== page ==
A heavy but bombproof, fully waterproof headlamp that can cope with extreme temperatures and extreme weather, and allows you to quickly switch back to your GoPro when the sun comes up.
Very bright (up to 800 lumens)
Comfortable to wear
Fully waterproof to IP67
Rated to -20°C
Heat-dissipating aluminum lamp casing
GoPro QuickClip-compatible mount
Heavy at 248g / 8.7oz
User manual uses tiny font
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Moonlight Bright As Day 800: first impressions
The Moonlight Bright As Day 800 (available direct from Moonlight Mountain Gear) truly is the bright stuff. You can get away with 200 lumens of brightness from a running headlamp for exploring easy trails at night, but if you want to go faster, navigate more technical ground or compensate for poor eyesight (or a combination of any of these), you’ll find yourself reaching for a brighter light.
• List price: $199 (US) / £145 (UK)
• Weight: 248g / 8.7oz
• Max lumens / beam length / burn time: 800 / not supplied by manufacturer / 2hrs
• Light modes: Emergency 40lm; low 200lm; med 400lm; high 800lm; beacon mode; SOS mode
• Water resistance: IP67
• Batteries: Rechargeable USB-C to USB
• Best for: Demanding, long ultras and night runs with difficult terrain and / or navigation in extreme conditions
In our experience 400-500 lumens is adequate for these activities, but 800 as provided by the Moonlight Bright As Day 800 provides that extra boost for scanning across a darkened field to find a stile or scrambling over a rocky section in the darkest hours without having to slow your pace. (Of course, some of you may be wondering, “Why not just run during the day like any sane and sensible normal person,” but there are some great reasons why you should try running with a headlamp).
There are four main lighting modes: emergency 40lm for 40hrs; low 200lm for 8hrs; med 400lm for 4hrs; high 800lm for 2hrs. There are also beacon and SOS modes available at a double-press of the on / off button.
At 248g this is not a weight you want on your head for any extended period of time, so that’s why the extension cable allows you to pop the battery in your running backpack. This is also great for keeping the battery warmer in cold conditions, and therefore working for longer. The Bright As Day 800 uses 1 cell type 21700 4,600mAh (3.7V) batteries. Moonlight's own batteries are available for €49. The battery indicator is also a very useful feature.
Moonlight Bright As Day 800: on the trails
This headlamp really does provide “Bright As Day” (BAD) lighting from the maximum 800 lumen setting, it’s a fantastically bright lamp for night running, especially for crossing tricky terrain and navigating.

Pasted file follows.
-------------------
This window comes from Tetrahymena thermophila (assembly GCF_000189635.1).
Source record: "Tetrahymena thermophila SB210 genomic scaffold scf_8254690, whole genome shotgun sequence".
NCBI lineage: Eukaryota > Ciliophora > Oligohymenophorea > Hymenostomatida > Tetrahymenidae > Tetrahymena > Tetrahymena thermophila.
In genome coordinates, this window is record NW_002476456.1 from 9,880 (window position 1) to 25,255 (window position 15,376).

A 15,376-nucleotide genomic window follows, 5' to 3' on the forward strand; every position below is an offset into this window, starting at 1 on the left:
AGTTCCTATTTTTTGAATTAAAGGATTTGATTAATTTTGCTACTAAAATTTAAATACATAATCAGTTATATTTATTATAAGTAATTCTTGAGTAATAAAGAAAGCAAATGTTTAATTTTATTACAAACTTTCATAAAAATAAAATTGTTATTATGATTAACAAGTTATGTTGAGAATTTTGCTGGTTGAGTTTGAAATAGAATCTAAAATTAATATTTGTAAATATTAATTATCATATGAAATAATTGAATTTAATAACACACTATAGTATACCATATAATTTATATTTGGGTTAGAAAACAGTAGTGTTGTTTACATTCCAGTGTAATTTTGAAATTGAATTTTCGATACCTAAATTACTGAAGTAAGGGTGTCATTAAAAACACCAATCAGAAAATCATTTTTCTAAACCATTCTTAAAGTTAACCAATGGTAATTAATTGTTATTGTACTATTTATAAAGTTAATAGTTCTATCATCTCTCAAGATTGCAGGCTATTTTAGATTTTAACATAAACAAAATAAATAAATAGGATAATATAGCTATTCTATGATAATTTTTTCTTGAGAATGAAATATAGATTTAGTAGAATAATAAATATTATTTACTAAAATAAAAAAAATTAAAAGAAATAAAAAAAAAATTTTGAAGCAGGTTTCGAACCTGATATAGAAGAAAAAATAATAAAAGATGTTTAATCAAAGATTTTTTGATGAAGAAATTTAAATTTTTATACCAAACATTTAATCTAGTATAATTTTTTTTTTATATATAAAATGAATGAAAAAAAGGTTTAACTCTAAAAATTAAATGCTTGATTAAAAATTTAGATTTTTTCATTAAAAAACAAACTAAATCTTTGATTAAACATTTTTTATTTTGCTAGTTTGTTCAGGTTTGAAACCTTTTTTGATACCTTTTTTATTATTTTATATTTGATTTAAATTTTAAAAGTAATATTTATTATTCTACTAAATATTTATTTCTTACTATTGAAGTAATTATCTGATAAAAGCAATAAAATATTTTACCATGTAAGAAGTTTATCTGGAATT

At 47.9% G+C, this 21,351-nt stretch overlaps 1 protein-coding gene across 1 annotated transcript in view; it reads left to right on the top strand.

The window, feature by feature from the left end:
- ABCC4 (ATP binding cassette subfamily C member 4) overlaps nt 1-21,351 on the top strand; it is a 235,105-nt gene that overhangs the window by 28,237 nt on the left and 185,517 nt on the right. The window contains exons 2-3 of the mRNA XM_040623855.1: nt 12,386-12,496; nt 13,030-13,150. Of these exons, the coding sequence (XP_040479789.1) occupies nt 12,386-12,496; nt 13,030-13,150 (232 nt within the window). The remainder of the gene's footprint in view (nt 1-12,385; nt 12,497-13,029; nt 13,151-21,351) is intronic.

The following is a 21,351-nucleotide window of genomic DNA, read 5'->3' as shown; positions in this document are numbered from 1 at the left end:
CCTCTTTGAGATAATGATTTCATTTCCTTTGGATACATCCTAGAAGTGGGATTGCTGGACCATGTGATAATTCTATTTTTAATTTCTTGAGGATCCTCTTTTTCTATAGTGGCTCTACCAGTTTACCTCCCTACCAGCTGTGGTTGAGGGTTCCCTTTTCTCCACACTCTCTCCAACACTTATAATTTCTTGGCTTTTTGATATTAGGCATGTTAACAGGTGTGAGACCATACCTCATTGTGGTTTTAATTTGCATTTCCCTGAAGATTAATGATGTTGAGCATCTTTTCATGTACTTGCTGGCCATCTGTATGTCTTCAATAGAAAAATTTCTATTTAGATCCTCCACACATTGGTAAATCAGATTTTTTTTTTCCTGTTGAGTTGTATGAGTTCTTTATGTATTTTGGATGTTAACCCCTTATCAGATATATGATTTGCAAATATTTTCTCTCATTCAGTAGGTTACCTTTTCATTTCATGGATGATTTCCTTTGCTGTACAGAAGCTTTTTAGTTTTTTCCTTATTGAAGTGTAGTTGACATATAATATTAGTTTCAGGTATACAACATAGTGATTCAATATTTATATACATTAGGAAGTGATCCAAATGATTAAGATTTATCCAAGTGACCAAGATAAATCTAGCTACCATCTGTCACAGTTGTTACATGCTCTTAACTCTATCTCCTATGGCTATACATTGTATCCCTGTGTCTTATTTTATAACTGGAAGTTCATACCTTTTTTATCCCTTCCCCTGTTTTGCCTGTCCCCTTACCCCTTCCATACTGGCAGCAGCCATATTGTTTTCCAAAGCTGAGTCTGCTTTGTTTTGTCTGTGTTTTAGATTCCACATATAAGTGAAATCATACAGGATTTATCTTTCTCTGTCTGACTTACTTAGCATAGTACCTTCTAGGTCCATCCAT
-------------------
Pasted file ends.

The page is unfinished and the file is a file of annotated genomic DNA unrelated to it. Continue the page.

Apart from needing a magnifying glass to read the tiny-fonted but otherwise very straightforward user manual, the only downside to the Moonlight BAD 800 is that it’s quite heavy. We don’t like to run with much more than 100g on our head, so it’s great that the battery can go in our running pack via the extension cable (which adds a further 47g / 1.7oz). However, it’s still about 100g/3.5oz heavier than the Petzl Nao RL which kicks out a similar 900 lumens for two hours (the Moonlight BAD 800 will light you up at 800 lumens for the same amount of time).
So why go heavier? Well, there are some distinct advantages to the Moonlight for certain runners. If you need a bombproof headlamp that can survive extreme weather conditions, the BAD 800 can cope with temperatures down to -20°C; in contrast, the unique ribbed aluminum casing dissipates heat efficiently in hotter weather so it doesn’t overheat and reduce the light output.
I’ve worn super bright headtorches that I don’t want to touch without gloves on after a few minutes use, so this cooling design is a great feature. It’s also fully waterproof so it’s great for heavy rain or humid climates and should last a lifetime which is much better for the environment (and your wallet). And finally that GoPro QuickClip compatibility is a fantastic idea for anyone filming their activities.
The co-founder and former editor of Trail Running magazine, Claire now runs the YouTube channel Wild Ginger Running, creating films packed with trail- and ultra-running content. An award-winning journalist, writing for outdoor and adventure sports magazines and websites, her first book The Ultimate Guide to Trail Running 5k to 50k is out in January 2021. Claire also speaks and presents at events and races.